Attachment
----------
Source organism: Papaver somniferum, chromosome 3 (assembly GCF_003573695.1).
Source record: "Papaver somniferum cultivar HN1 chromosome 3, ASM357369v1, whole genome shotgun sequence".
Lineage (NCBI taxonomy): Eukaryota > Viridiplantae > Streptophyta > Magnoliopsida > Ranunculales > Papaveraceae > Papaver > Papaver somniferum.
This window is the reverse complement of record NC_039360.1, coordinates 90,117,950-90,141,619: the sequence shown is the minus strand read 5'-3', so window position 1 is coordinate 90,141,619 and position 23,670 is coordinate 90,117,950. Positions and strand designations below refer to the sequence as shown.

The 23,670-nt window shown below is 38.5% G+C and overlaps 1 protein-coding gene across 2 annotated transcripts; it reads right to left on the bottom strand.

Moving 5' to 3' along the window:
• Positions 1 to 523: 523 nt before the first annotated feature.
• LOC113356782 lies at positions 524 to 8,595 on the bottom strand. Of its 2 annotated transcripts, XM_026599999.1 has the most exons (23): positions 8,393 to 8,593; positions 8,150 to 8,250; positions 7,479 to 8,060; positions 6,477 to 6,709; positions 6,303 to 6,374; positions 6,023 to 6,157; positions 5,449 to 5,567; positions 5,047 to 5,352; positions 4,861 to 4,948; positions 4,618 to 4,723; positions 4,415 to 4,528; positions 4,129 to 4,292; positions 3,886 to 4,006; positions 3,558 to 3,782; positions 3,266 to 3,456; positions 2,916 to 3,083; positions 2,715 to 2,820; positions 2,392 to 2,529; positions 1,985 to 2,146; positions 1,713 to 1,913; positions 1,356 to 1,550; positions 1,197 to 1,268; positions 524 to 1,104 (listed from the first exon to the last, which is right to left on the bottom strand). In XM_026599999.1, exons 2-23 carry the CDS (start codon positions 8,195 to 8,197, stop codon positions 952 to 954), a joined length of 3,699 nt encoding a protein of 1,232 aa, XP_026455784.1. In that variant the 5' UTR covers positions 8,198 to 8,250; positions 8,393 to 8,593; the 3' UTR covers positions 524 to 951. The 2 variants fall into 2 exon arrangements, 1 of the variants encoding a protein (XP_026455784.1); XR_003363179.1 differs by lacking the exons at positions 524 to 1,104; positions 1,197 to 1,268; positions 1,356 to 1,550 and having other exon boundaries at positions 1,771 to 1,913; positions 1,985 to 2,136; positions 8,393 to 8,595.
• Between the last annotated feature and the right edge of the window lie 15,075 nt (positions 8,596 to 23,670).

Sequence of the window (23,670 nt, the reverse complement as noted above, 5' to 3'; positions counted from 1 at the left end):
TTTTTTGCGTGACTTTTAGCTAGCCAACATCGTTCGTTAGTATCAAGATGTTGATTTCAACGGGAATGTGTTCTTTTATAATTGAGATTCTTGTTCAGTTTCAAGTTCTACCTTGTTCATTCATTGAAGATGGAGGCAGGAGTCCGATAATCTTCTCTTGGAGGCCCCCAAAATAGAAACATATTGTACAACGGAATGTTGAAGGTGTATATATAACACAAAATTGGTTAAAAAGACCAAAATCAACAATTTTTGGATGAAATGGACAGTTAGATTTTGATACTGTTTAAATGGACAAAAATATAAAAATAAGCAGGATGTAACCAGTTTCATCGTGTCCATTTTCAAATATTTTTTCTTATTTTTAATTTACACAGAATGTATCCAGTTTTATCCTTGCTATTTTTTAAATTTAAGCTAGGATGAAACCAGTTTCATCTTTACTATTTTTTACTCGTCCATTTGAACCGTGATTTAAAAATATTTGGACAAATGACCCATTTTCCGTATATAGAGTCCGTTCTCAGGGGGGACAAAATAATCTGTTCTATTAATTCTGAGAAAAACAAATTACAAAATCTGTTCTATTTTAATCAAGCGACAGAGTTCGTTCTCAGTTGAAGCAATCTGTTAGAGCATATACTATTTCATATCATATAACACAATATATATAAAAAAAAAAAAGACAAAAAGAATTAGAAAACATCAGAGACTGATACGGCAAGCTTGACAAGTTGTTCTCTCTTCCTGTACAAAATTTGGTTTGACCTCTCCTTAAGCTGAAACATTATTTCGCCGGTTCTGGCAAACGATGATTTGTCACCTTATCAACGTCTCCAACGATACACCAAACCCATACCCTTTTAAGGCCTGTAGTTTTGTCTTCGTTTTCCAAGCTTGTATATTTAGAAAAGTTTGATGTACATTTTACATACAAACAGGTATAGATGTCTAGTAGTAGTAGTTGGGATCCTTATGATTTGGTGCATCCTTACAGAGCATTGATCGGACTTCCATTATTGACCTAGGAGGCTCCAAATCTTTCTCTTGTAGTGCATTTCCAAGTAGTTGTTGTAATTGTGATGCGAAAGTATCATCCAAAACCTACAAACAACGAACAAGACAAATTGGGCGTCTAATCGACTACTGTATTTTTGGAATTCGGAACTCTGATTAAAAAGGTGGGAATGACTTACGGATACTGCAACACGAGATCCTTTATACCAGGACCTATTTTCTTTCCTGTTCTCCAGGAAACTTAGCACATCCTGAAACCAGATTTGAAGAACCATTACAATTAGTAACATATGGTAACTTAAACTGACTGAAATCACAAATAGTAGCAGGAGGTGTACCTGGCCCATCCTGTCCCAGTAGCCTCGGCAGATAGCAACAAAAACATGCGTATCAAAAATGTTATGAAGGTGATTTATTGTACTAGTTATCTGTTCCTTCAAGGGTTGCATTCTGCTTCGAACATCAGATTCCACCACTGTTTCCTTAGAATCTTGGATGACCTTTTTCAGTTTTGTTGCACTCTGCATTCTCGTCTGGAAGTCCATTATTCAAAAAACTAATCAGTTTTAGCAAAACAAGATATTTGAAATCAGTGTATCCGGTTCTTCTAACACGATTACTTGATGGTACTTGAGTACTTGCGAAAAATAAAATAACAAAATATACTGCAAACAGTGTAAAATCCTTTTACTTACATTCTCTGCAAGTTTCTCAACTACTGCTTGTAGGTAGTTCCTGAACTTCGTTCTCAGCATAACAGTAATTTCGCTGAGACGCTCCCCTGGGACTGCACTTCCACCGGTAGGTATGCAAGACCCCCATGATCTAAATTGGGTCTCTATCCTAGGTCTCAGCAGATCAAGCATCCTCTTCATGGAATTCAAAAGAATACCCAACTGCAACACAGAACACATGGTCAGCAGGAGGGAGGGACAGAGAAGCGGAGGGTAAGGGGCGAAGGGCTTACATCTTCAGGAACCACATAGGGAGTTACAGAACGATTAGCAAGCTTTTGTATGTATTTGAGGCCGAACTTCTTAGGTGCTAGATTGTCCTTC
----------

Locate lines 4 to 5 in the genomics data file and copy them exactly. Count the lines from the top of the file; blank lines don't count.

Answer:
This window is the reverse complement of record NC_039360.1, coordinates 90,117,950-90,141,619: the sequence shown is the minus strand read 5'-3', so window position 1 is coordinate 90,141,619 and position 23,670 is coordinate 90,117,950. Positions and strand designations below refer to the sequence as shown.

The 23,670-nt window shown below is 38.5% G+C and overlaps 1 protein-coding gene across 2 annotated transcripts; it reads right to left on the bottom strand.